We’re ready to extract our honey, or at least pretty darn close. We set up the equipment we purchased from our friends over at Blue Sky Bee Supply in Ravenna, Ohio. Christine researched what we needed, and found them to be the best value, with the added benefit that I could simply drive over and pick up everything we needed. We got an uncapping “tank” (a big plastic and metal box with a gate at the bottom of it) and an extractor (a big metal centrifuge). They were on sale and came with some free goodies. In all I think we spent around $450.
It’s recommended you rent or borrow extracting equipment first, but frankly we’ve got three hives so we’ll need it at some point and by time I borrow or rent the stuff, it’s just as easy to buy,with the luxury of working at our own pace. With our budget, I think we’re fine not getting the ‘Cadillac’ of extractors – judging by what I’ve seen, the equipment we purchased will work just fine for us as new-bees (get it? “new-bees”…like “newbies” but I used the word “bee”…it’s 5am, what do you expect).
The uncapping tank didn’t come with instructions but I figured it out easy enough. The wife found a picture online and was able to figure out what the pieces and parts were for. She’s really smart when it comes to this bee stuff, whereas I’m pretty much useless. What I thought was a lid…maybe it is a lid as well…this big metal pan is actually a big metal pan that you set this serrated shaped strap form on – it holds the hive frames before you uncap them. It’s mildly clever I suppose. The tank itself has a frame stand so you can “uncap” the honey; that is take off the top layer of wax that holds the honey in the little hexagonal cells.
There wasn’t much to assemble on the extractor, just the legs and handle. Both of which weren’t overly well designed in terms of assembly. I design stuff for a (meager) living so maybe the simple details bother me more than most. As for the handle, the nut that comes with goes between the arm assembly and the black handle and acts as a spacer. Otherwise the bolt in the handle intersects the plastic cover on the arm subassembly which is bad. It’s one point where you can see where they tried to save cost.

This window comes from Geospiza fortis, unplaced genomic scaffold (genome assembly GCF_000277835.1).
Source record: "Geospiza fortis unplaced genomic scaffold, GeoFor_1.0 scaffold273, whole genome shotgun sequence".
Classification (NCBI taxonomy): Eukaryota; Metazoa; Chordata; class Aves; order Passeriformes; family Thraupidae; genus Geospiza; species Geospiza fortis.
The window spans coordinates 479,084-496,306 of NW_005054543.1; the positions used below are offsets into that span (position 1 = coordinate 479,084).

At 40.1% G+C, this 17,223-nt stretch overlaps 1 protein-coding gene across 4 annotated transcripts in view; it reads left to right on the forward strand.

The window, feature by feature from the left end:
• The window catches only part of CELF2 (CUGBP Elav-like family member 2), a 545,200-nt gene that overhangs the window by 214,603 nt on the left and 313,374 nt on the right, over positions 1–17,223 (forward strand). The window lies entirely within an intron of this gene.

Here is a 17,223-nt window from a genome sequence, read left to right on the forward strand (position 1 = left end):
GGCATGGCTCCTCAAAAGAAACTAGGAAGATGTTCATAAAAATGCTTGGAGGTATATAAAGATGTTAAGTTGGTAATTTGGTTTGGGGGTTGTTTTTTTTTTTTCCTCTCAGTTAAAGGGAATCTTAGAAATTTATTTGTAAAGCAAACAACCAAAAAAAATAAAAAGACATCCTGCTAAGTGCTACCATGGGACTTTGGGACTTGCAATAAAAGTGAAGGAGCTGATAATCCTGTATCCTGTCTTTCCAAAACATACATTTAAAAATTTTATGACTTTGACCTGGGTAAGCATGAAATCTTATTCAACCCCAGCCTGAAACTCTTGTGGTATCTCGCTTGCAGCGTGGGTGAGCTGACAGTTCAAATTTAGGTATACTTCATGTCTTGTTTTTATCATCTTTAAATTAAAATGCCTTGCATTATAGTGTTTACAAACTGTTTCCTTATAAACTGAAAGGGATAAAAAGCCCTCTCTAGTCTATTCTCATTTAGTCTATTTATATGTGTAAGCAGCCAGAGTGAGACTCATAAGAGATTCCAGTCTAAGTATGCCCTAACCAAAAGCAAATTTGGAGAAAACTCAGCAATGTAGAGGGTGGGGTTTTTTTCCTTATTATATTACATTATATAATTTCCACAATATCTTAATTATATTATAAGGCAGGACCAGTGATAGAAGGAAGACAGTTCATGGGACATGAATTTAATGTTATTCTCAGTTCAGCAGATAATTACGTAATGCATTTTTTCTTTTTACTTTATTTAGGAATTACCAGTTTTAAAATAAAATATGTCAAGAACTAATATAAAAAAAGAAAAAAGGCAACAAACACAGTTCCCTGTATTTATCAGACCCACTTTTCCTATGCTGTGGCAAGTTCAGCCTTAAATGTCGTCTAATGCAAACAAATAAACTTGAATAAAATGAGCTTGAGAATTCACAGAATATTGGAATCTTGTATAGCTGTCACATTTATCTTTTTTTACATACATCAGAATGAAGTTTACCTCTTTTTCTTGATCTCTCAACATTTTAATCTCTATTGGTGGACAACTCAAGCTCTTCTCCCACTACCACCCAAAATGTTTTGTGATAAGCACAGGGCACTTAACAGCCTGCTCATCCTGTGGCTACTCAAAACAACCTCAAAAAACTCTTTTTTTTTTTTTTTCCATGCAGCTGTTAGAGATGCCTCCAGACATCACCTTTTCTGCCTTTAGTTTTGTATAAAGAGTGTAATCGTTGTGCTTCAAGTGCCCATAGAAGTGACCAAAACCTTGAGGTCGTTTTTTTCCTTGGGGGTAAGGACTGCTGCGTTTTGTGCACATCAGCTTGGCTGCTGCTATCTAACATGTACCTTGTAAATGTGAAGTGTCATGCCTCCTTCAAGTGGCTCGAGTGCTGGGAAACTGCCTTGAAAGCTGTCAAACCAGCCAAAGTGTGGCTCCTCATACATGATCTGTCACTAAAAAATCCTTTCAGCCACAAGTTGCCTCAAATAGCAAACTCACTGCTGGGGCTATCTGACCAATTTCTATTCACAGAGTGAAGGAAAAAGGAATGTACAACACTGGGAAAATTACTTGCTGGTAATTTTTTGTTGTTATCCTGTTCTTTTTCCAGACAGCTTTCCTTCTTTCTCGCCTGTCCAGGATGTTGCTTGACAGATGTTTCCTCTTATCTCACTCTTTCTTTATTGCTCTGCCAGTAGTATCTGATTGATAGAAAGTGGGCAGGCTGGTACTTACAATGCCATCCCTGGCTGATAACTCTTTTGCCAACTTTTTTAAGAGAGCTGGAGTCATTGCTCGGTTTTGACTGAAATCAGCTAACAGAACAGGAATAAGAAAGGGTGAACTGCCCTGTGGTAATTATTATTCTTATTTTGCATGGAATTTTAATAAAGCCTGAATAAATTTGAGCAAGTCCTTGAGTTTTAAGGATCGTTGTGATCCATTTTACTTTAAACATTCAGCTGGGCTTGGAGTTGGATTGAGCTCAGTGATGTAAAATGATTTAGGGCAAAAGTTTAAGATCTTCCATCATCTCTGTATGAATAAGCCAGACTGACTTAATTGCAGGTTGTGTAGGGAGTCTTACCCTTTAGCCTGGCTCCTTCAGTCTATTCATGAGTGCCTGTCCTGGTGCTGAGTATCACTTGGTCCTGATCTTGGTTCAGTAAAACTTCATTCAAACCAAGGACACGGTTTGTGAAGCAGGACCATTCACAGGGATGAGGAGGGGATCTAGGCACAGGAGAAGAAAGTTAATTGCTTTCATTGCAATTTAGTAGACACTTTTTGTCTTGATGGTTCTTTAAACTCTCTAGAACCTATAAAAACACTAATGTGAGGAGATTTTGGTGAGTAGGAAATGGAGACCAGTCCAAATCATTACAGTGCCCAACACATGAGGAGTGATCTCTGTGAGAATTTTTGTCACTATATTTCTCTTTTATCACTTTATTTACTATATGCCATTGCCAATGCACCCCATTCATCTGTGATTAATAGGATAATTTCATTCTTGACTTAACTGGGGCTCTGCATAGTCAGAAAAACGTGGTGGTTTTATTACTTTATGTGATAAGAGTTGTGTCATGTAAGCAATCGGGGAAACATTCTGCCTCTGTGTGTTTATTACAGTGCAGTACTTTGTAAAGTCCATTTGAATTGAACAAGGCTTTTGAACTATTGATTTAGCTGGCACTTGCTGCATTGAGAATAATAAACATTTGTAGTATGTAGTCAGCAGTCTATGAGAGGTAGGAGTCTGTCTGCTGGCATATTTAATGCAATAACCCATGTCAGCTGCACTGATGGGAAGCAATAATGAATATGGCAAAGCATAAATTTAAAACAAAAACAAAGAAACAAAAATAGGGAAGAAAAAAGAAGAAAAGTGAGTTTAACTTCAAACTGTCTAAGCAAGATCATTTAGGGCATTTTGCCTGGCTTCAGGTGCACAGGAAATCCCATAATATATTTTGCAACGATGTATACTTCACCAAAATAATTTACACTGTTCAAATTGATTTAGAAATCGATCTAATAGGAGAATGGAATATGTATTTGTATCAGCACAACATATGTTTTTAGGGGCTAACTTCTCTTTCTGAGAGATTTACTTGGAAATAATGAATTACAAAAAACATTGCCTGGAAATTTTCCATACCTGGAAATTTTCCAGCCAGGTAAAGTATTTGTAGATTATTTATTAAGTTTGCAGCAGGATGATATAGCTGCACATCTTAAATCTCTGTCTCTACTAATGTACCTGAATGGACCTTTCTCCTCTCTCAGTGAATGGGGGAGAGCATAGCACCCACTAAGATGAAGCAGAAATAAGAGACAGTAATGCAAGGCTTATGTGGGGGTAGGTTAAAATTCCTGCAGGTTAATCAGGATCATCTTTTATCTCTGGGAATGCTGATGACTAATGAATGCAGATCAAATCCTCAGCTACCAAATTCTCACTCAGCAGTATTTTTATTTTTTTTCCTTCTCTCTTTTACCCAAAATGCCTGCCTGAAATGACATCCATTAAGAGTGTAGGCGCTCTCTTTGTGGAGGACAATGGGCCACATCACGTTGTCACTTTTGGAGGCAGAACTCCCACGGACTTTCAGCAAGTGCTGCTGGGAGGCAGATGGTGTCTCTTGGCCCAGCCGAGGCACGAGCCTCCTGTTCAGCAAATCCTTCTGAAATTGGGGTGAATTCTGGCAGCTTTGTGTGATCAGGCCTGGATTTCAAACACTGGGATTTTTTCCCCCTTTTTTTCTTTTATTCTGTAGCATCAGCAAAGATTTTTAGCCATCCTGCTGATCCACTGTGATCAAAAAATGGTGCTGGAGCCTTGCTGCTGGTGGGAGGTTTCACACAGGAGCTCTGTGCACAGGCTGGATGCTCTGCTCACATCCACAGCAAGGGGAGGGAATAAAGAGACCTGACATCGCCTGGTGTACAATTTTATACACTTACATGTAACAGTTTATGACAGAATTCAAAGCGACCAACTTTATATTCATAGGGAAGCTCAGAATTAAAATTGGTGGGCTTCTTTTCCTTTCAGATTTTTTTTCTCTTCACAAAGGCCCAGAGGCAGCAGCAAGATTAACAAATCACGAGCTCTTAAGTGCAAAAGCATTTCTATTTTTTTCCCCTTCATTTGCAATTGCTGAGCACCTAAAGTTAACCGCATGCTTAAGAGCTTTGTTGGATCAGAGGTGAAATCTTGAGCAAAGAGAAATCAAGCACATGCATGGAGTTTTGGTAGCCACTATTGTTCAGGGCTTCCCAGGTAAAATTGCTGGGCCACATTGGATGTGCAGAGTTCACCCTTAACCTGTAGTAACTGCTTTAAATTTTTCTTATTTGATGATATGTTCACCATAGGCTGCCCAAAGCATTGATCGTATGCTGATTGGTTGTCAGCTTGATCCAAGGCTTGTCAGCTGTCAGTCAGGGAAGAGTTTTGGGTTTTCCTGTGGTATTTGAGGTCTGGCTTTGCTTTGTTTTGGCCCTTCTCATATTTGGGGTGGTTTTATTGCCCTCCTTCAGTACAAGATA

Assembling the legs was simple enough once I figured out what size socket I needed; of course it was the only one that was missing from my set. No less than five trips to and from the garage before I came back with a 10mm socket on a screwdriver handle. As for the design of the leg assembly, the bolts are set up in such a way that you can’t get a good grip on their head so they spin endlessly as you try to tighten them. Once again I can see why they did it this way but it made for a maddening ten minutes trying to single-handedly assemble the legs. As with anything in life, a second set of hands would have been helpful.
I gave the extractor a few spins and it runs smoothly. We’ll find out how well it works in the next few days I suspect. We still need to order bottles. We’re going to use 8 oz. tall round bottles, because of their contemporary feel. As well, we’ll order some 4 oz. ones for gifting honey. I suppose I need to come up with a label as well.
Because we don’t have one singular source of pollen in the area, our honey will simply be “wildflower”.
Yesterday we caught a glimpse of mama deer and her twins frolicking out back. I was able to snap a quick pic.